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A Flawed Process

Posted By Chris Reay, 10 February 2017

There are an awful lot of Engineers, Technologists and Technicians on the market seeking employment commensurate with what they were used to a few years ago. Employers have a choice today even though there are some categories that are hard to find or hard to fill because Engineers who are currently employed are not keen to move given the uncertainty in the market.

The numbers that have undergone retrenchment are horrendous typically in the EPCM and EPC domains. The opportunities for graduates remain consistent although employers are hesitant to undertake training programmes that graduates need in order to fulfill their professional registration requirements. It is an ideal time for this process to take place as long as suitable mentorship is available.

With the hopeful advent of the NDP, we should expect a demand on the engineering profession, but indications of this are slow in materialising. Infrastructure is in serious need of upgrading and development particularly in matters of water management and transport, electrical distribution and support of health care facilities.

What of manufacturing? Are we winning or losing this battle? All these areas of engineering activity need all the engineering disciplines and skills we can muster if the economy is to start growing.

Litigation process underway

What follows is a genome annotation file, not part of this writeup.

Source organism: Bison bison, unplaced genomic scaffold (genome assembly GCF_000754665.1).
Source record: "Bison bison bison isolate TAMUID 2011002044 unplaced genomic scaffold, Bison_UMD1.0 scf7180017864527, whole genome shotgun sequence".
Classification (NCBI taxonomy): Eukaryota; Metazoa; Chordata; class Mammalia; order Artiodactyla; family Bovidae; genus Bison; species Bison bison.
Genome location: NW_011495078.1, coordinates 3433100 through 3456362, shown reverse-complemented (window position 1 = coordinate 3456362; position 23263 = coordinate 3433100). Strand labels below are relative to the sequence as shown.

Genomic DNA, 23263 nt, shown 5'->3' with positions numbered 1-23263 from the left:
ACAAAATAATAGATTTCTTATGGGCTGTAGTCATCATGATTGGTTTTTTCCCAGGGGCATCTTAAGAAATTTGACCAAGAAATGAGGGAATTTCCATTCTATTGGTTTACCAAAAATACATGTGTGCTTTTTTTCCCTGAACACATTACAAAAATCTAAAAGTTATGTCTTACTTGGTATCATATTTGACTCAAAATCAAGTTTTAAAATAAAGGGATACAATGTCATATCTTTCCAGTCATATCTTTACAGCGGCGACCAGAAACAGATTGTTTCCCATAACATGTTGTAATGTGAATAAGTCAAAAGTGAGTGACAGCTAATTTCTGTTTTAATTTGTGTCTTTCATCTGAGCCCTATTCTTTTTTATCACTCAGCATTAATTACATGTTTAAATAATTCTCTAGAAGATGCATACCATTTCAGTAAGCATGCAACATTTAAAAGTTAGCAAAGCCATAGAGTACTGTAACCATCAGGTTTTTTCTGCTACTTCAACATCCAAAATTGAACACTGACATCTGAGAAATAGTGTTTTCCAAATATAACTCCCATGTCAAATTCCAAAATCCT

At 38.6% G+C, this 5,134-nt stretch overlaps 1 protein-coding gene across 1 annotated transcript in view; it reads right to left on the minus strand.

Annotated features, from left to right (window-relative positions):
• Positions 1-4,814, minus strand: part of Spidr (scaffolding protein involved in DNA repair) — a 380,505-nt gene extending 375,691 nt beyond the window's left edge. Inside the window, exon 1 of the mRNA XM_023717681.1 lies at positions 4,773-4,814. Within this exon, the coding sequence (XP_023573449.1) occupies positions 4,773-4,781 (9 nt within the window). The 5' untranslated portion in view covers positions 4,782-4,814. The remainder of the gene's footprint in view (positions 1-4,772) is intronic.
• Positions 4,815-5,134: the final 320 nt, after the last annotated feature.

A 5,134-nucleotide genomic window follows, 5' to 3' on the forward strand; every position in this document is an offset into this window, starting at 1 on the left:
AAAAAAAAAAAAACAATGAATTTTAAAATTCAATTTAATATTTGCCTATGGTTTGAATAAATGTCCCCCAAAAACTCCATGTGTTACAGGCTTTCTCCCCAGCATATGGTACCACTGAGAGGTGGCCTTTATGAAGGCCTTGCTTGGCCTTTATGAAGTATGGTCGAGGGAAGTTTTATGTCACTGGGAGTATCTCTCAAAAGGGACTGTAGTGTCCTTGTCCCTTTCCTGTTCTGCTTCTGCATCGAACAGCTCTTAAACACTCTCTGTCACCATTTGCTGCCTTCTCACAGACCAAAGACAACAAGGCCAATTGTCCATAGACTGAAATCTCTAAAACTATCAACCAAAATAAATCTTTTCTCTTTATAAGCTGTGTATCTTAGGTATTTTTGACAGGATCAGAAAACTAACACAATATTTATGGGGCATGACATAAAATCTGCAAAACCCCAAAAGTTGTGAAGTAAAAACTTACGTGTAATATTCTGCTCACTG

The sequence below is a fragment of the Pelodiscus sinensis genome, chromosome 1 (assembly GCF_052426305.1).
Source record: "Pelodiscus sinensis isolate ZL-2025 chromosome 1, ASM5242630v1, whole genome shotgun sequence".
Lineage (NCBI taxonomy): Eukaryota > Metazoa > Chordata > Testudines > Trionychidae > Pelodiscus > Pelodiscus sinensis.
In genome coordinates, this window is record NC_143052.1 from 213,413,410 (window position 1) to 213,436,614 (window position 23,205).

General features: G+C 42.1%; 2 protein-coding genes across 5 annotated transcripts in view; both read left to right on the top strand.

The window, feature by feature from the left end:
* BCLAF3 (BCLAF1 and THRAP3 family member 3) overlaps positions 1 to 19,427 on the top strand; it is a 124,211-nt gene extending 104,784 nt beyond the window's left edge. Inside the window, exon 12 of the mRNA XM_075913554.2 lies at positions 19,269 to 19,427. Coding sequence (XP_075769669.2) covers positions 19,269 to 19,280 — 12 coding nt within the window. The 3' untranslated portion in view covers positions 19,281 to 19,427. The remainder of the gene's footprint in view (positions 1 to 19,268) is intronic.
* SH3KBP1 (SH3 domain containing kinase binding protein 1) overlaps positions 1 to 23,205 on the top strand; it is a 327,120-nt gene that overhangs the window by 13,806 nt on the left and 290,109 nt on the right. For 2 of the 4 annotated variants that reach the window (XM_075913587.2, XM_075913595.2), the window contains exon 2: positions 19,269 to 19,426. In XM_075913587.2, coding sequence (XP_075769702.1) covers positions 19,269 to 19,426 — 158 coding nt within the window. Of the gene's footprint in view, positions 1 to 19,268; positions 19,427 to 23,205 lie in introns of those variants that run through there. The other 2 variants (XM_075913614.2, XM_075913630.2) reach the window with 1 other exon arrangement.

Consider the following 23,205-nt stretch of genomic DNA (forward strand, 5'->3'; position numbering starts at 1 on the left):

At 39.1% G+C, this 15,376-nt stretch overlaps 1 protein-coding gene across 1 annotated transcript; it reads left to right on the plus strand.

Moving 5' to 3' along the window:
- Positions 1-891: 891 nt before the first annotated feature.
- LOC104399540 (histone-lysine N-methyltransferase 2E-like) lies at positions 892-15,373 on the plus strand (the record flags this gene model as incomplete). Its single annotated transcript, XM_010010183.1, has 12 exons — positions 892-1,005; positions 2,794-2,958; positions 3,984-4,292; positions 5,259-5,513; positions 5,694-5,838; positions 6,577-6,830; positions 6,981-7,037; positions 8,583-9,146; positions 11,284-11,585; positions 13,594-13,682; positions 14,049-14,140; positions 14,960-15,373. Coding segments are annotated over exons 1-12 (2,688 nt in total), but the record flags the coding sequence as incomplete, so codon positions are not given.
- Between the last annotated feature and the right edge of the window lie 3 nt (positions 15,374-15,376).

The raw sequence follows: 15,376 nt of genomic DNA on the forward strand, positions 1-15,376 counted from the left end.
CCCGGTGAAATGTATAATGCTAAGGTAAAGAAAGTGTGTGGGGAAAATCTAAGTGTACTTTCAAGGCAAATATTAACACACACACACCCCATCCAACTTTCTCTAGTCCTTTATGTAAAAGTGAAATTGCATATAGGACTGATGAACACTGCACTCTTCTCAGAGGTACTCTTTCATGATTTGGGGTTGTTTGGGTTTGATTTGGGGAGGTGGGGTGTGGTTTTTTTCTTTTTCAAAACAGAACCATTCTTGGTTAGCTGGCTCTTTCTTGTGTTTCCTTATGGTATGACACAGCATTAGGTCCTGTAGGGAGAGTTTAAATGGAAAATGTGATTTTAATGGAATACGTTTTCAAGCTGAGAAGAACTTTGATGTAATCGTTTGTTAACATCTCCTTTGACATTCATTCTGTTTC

Another serious matter has made itself apparent in our profession and it concerns the flawed process of appointment of the new council at ECSA. The VAs (Voluntary Associations) have followed due process, but essentially, the old council agreed on a list of people to be appointed as the new council. This list was then forwarded to the Minister.

When the Minister made the appointment, it was noticed that the list appointed was not the same as the list that was agreed upon by the old council. At this stage, we are not speculating on who changed the lists. We simply want to ensure that due process was followed as per the Engineers Professions Act (EPA). We believe, and after seeking legal advice, that there is sufficient evidence to the contrary and that the process was flawed, which concurs with the legal finding of the CBE.

Previously we sent official letters to the Minister of DPW and the office bearers of ECSA. They have not responded. We have therefore instructed our attorneys to lodge papers in the high court of South Africa. This sees the full litigation process underway.

ECSA is changing all the current systems to effectively disregard the services provide by the VAs in the form of committees. As to whom will now provide these remains to be seen, but it looks as though ECSA will be run by an administration, and hearsay is that they will work on changing the Engineering Professions Act.

 

How all this will align with the various Accords of which SA is a member is anyone’s guess.

 

It’s a clear case of government meddling in the profession without realising the importance of the role that peer group judgment plays.

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